The Record-Review – The official newspaper of Bedford and Pound Ridge, New York

 

March 18, 2011


Church reaches out to assist prison group

SUSAN POLOS PHOTO

Sister Elaine Roulet and Bailey Jackson. Mr. Jackson’s late wife, Thea, was a guiding force in college education and volunteer programs.

 
By R.J. MARX

Our Journey, Rehabilitation Through the Arts, and College Connection are just three of the many programs serving the needs of inmates — current and former — in the New York prison system. Funded by volunteers throughout the area and the state, the community outreach program of the First Presbyterian Church of Katonah hosted an event at the church featuring representatives of three programs providing outreach to men and women in prison.

The church, which originally got involved with the prison program through the inspiration of the late Thea Jackson, has long supported programs at the prison, beginning with the children’s visitation program.

“We’ve come to understand the value of this collaborative effort to effect the change, even at the level of the children,” said Jim Polos. “Certainly the only way that seems to work here is this spiritual transition and the support that is in place after people get out. The collaboration of groups that you see here are groups that we’ve supported over the years, groups that we’ve grown close to, even served on the board of. That’s why we’ve invited them here today. This is only three of many groups.”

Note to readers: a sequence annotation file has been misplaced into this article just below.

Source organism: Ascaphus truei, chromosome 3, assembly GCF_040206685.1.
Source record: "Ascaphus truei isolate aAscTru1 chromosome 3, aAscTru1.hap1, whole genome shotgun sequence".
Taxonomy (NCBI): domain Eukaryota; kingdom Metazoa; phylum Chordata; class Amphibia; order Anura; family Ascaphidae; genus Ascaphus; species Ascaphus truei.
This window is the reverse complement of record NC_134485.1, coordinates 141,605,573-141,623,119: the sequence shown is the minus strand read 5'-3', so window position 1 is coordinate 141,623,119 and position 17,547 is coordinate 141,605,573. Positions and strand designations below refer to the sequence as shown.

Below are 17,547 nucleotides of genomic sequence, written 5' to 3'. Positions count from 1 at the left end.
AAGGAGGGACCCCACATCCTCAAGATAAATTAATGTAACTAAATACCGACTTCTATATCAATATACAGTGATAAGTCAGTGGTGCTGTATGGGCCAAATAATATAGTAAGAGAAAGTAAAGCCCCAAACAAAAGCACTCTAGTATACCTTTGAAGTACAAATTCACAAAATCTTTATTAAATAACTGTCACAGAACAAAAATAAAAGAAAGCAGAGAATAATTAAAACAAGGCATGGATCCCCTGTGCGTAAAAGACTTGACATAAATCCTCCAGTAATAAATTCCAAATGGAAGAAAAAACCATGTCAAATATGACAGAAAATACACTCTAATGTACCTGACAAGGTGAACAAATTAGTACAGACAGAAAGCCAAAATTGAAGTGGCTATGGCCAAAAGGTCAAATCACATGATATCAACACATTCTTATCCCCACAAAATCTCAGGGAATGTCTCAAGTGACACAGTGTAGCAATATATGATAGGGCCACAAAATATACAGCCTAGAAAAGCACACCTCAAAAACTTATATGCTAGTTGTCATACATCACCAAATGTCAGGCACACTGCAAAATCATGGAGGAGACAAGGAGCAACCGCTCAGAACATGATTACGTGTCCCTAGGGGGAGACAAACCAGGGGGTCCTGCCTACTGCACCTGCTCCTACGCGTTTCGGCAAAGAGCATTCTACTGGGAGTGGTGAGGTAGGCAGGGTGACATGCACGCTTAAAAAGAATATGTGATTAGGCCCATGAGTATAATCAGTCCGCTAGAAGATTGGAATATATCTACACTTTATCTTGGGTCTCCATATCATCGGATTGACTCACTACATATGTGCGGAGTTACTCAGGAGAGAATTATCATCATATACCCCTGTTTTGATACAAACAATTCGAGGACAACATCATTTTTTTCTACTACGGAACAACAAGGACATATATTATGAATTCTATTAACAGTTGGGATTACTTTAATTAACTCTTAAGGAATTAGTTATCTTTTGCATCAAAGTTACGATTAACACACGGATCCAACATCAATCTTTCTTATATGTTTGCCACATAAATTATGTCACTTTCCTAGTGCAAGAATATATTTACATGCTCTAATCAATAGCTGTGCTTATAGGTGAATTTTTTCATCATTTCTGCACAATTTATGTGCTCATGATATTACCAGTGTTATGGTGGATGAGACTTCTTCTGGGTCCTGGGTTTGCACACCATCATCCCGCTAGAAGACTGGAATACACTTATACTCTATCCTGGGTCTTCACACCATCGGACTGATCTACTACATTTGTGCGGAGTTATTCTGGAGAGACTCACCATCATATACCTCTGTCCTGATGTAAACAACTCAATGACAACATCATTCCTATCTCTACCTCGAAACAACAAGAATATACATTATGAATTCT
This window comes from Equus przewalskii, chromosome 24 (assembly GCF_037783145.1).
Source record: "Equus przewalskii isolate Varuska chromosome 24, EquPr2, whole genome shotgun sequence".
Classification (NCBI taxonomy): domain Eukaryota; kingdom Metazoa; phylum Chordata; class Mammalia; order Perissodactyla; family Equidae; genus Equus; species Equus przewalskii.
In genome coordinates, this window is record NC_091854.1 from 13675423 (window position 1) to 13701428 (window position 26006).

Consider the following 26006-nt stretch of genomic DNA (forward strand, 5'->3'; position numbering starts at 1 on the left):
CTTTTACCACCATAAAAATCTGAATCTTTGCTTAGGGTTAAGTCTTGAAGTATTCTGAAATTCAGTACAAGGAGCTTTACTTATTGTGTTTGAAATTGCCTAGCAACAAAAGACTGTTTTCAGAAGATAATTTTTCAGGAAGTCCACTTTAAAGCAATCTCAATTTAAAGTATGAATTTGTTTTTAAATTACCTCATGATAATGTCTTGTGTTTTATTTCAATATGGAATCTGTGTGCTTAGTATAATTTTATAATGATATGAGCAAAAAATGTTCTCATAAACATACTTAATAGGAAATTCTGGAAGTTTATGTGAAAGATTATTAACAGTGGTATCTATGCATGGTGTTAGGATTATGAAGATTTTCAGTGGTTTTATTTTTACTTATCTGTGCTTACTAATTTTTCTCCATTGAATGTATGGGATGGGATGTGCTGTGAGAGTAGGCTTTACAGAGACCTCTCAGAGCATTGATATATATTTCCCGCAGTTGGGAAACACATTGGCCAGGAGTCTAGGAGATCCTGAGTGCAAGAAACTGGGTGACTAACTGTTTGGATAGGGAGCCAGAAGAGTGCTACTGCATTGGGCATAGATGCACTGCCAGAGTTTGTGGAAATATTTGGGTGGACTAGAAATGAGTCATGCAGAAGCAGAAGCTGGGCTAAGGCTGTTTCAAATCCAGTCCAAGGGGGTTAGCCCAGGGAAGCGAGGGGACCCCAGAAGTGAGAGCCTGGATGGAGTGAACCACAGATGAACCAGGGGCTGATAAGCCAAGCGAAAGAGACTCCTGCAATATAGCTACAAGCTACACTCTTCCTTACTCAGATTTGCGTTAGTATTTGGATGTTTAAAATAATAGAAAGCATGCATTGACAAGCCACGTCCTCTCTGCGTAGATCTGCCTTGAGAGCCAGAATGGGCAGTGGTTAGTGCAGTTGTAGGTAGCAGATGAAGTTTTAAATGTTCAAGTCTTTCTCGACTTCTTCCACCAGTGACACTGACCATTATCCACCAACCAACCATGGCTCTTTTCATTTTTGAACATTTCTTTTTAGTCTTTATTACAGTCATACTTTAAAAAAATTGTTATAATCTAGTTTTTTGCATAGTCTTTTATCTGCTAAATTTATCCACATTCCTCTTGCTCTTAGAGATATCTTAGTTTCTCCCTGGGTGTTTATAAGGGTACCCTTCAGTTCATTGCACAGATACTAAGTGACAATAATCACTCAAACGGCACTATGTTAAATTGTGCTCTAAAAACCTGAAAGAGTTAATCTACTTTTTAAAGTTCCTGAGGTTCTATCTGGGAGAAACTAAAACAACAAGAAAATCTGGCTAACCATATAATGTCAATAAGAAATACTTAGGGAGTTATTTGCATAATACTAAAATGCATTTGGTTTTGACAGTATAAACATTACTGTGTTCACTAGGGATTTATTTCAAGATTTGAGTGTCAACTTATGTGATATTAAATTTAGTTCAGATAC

Among the Sunday event in the Fellowship Room of the church were many local residents and volunteers, including Katonah’s Jim and Susan Polos; Bruce Elmegreen, one of the elders of the Church and Society committee; Katonah’s Katherine Vockins, the founder and director of Rehabilitation Through the Arts; and Katonah’s Gina Shea, representative of College Connection, a group providing higher education in the region’s prisons. Bedford Supervisor Lee Roberts and her husband, Ken, along with volunteers, served coffee and pastries to the audience.

Sister Elaine Roulet, the founder of Our Journey at Bedford Hills Correctional Facility, presented her program’s spiritual outreach program, founded in 2005 and that now includes more than 100 formerly incarcerated women who help each other through re-entry struggles after being released from prison.

Moderated by Rehabilitation Through the Arts volunteer Pat Collins, the panel also included Our Journey’s former Bedford Hills inmate and social worker Kathy Boudin; Diane Ortiz of Our Journey and Exodus Transitional Group in Harlem; Geraldine Hardwick of Our Journey and Puppies Behind Bars; Iris Bowen of Our Journey; Michael Couxum, a former inmate and participant at RTA; and Sean Pica, of College Connections, and executive director of the educational group Hudson Link.

“Each one of these people could stand in front of you the entire time by themselves and tell you things that could touch your heart,” said Mr. Collins.

A volunteer for the arts program for 4 1/2 years at the Greenhaven Correctional Facility, Mr. Collins said “the deck is sometimes so extremely stacked against people — familial problems, drugs, gangs. To rise above that is very difficult.”

“Our Journey was a place where a woman could have some spiritual connection,” said Ms. Boudin. “I myself do not have a particularly religious or spiritual background, but working with Sister Elaine, I was able to determine my particular spirituality, which relates to nature more than some other form that other people might articulate.”